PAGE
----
- Right. The challenges at the border have certainly been one of the most significant challenges of the Biden Administration so far, because a lot of it is out of their control. And that's why, from their perspective, they've been really trying to focus on what they call the root causes. And that is what Vice President Kamala Harris has been tasked with trying to resolve. Obviously she went to Central America to deal with that issue, but the focus certainly hasn't let up. And the pressure from Republicans hasn't let up on President Biden himself. Which is why when he was asked that question at the CNN town hall on Thursday night and his answer, probably not the greatest answer he could have given to say, you know, I guess I'll go to the border and kind of signal that he hadn't had time to do so that he had been to the border previously in his previous roles in public office. But Republicans went on that immediately and say, why isn't he doing this? Why isn't he going up there firsthand seeing the considerable challenges that, that the Country is facing? So this is something that the Administration is continuing to grapple with. They're getting a lot of criticism from the left for months as you know, Yamiche, for their continued use of that Title 42 Authority at the border. So lots of different pressures, different challenges for the Administration here.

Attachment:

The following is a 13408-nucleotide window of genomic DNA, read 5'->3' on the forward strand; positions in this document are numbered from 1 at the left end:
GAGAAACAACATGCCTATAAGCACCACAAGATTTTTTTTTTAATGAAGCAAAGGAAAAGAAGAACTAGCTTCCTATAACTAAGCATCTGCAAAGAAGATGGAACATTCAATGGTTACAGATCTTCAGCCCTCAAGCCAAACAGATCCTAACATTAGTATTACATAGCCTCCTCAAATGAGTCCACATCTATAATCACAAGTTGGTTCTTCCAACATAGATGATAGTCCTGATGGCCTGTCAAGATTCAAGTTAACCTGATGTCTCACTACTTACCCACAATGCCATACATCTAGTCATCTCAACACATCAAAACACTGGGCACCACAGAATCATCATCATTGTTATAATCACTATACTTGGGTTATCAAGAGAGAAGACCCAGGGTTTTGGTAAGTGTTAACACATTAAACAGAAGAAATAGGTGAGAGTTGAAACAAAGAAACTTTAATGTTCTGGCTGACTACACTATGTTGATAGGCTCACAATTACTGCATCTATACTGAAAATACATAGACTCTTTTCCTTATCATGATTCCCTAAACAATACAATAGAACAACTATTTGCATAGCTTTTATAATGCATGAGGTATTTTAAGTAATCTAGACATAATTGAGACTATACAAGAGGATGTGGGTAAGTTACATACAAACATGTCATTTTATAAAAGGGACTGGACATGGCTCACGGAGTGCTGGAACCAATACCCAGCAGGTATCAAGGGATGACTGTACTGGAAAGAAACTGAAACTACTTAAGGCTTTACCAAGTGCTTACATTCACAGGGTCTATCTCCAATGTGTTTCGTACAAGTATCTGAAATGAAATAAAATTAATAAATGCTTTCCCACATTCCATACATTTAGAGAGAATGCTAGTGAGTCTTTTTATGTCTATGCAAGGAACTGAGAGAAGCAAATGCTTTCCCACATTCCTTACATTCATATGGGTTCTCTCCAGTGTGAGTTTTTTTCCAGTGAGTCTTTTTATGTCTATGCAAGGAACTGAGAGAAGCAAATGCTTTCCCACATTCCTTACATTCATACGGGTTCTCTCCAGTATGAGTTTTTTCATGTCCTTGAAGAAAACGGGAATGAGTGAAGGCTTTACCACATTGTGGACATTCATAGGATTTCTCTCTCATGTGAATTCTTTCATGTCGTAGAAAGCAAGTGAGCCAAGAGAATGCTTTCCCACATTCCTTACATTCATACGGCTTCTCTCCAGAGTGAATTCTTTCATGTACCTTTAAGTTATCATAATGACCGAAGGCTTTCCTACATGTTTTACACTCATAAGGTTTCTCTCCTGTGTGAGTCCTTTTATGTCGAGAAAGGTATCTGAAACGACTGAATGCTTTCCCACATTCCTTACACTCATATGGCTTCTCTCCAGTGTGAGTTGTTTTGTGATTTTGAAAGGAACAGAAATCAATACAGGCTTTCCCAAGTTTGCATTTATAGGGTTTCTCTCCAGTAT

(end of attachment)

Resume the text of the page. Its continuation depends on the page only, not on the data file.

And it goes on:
- By the way. This question of I've been to the border before I've been covering the President for a long time, I was with him the last time he came close, it was a, he landed in El Paso to drive to New Mexico. Driving by the border is not what Republicans are really looking for in this case. It's a drive by solution quite literally. But the point from the White House is that's a public optics thing where he's actually doing the work to try to deal with the more systemic challenges. A photo op is not what they're after here.

- Jackie, talk a bit about the Biden Administration's policy toward Haiti. And you, you wrote this smart piece about the idea that, you know, solving Haiti has to be a critical part of the Biden agenda, or it will continue to haunt this Administration.